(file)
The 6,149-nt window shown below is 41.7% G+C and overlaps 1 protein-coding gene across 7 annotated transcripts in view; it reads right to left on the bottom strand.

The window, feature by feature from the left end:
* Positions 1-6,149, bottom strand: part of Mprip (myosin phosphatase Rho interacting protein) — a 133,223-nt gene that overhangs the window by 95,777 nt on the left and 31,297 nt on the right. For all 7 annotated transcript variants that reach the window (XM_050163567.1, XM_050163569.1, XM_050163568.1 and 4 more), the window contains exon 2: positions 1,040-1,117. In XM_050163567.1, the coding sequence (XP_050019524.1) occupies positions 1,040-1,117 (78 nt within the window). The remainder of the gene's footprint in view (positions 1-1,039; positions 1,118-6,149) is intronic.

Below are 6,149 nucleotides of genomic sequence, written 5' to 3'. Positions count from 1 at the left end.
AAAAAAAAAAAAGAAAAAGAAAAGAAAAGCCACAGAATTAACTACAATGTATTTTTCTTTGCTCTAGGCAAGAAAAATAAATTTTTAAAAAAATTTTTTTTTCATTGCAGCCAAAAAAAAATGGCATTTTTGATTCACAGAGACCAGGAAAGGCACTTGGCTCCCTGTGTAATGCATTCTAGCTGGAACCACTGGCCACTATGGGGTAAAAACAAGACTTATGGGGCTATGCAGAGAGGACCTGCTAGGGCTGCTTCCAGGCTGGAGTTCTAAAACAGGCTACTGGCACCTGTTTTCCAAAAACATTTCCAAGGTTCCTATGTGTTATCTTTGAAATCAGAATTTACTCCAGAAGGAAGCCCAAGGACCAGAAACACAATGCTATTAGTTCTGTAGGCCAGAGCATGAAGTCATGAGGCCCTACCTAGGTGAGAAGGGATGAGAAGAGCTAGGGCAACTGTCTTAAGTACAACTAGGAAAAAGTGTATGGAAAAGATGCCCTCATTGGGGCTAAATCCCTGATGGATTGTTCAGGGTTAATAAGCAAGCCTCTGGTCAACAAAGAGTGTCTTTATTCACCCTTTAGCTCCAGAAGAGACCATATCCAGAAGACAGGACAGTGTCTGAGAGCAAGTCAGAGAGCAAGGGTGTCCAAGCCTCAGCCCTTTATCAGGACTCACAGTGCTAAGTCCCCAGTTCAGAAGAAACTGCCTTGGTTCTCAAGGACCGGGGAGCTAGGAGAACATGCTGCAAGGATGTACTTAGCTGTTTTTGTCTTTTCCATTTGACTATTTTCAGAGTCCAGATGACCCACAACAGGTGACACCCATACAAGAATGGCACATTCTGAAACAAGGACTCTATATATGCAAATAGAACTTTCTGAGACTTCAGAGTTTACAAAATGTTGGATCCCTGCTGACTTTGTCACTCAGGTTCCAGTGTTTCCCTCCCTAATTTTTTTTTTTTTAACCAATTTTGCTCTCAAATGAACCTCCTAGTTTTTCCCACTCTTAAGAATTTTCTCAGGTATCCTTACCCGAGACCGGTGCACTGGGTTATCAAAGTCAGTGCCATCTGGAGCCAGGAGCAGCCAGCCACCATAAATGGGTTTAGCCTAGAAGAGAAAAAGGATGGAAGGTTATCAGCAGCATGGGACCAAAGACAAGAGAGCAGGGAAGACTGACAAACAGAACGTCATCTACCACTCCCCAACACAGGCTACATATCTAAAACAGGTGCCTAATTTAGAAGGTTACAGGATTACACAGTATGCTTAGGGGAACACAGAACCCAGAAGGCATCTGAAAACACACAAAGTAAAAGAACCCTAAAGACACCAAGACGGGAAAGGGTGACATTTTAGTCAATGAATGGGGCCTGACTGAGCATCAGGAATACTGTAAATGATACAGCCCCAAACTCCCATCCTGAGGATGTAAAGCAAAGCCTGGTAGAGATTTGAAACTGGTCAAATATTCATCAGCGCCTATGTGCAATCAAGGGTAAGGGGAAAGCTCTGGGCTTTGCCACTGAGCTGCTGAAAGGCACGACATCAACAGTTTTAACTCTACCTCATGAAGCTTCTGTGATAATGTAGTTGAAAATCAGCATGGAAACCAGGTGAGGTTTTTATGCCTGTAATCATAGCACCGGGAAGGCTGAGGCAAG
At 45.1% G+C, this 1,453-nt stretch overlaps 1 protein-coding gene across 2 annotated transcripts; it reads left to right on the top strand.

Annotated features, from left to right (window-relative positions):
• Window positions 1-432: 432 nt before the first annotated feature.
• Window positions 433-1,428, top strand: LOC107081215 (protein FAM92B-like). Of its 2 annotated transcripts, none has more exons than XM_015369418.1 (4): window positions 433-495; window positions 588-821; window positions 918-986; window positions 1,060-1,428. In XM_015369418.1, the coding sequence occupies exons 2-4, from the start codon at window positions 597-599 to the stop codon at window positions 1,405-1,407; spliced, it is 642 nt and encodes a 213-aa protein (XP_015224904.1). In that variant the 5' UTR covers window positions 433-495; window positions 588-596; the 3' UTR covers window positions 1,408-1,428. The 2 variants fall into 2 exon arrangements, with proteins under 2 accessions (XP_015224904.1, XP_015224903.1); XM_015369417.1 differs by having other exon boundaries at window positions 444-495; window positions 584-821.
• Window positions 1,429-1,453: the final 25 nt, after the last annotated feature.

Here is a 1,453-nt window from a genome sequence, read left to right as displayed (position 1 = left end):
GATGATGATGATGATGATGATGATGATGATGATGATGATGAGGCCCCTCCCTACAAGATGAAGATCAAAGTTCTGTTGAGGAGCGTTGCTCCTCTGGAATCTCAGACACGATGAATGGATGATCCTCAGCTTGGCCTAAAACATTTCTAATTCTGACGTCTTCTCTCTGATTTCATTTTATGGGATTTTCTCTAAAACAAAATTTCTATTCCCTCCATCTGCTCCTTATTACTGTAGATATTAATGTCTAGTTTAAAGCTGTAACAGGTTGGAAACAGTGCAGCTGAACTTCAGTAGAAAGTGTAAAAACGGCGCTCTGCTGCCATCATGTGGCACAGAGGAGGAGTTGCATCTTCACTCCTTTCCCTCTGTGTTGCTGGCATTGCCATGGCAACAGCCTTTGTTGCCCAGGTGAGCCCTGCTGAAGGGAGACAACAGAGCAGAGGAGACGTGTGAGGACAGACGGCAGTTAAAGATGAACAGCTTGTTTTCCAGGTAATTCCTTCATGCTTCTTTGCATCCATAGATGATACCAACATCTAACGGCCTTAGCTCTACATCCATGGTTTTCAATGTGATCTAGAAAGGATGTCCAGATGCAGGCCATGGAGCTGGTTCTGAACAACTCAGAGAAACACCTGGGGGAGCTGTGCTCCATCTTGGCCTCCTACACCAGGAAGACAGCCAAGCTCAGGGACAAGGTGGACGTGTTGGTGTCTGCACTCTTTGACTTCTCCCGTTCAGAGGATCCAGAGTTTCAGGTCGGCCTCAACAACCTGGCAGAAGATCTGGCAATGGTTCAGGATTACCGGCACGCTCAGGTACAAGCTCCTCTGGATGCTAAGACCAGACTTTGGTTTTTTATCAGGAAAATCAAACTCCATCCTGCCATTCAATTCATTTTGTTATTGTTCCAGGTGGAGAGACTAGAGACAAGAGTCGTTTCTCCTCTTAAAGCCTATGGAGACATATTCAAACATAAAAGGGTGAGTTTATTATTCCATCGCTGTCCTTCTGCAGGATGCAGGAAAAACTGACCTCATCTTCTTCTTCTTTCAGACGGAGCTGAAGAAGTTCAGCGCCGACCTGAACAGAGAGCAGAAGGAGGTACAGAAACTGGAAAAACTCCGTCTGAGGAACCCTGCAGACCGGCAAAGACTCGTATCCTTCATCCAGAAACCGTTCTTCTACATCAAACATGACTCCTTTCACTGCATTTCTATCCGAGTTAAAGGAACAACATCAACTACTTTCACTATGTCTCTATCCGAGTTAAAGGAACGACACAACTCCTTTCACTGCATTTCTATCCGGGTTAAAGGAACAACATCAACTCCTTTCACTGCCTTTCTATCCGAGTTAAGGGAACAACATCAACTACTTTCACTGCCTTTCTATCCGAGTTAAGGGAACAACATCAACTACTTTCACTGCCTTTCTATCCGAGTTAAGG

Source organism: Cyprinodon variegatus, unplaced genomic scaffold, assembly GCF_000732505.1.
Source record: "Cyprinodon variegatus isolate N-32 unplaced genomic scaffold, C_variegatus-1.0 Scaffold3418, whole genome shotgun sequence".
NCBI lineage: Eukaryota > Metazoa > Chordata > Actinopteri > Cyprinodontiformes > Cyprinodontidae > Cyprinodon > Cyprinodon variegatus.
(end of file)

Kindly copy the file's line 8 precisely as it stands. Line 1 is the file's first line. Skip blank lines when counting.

• Window positions 1-432: 432 nt before the first annotated feature.